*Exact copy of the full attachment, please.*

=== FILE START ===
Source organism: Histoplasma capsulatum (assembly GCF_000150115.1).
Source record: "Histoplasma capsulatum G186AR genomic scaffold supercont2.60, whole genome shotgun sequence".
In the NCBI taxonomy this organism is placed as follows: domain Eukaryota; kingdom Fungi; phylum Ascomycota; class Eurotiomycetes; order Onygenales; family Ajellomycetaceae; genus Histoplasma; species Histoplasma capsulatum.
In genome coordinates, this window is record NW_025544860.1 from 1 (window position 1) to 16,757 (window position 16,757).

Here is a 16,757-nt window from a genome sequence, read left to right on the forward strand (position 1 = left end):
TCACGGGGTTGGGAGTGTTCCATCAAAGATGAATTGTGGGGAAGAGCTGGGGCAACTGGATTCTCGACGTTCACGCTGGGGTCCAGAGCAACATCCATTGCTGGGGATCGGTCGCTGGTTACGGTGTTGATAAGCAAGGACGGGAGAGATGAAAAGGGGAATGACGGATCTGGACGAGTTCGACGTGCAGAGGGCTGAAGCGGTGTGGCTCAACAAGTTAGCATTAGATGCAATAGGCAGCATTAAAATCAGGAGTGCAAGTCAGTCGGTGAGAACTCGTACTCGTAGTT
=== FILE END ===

Source organism: Histoplasma capsulatum (assembly GCF_000150115.1).
Source record: "Histoplasma capsulatum G186AR genomic scaffold supercont2.60, whole genome shotgun sequence".
In the NCBI taxonomy this organism is placed as follows: domain Eukaryota; kingdom Fungi; phylum Ascomycota; class Eurotiomycetes; order Onygenales; family Ajellomycetaceae; genus Histoplasma; species Histoplasma capsulatum.
In genome coordinates, this window is record NW_025544860.1 from 1 (window position 1) to 16,757 (window position 16,757).

Here is a 16,757-nt window from a genome sequence, read left to right on the forward strand (position 1 = left end):
TCACGGGGTTGGGAGTGTTCCATCAAAGATGAATTGTGGGGAAGAGCTGGGGCAACTGGATTCTCGACGTTCACGCTGGGGTCCAGAGCAACATCCATTGCTGGGGATCGGTCGCTGGTTACGGTGTTGATAAGCAAGGACGGGAGAGATGAAAAGGGGAATGACGGATCTGGACGAGTTCGACGTGCAGAGGGCTGAAGCGGTGTGGCTCAACAAGTTAGCATTAGATGCAATAGGCAGCATTAAAATCAGGAGTGCAAGTCAGTCGGTGAGAACTCGTACTCGTAGTT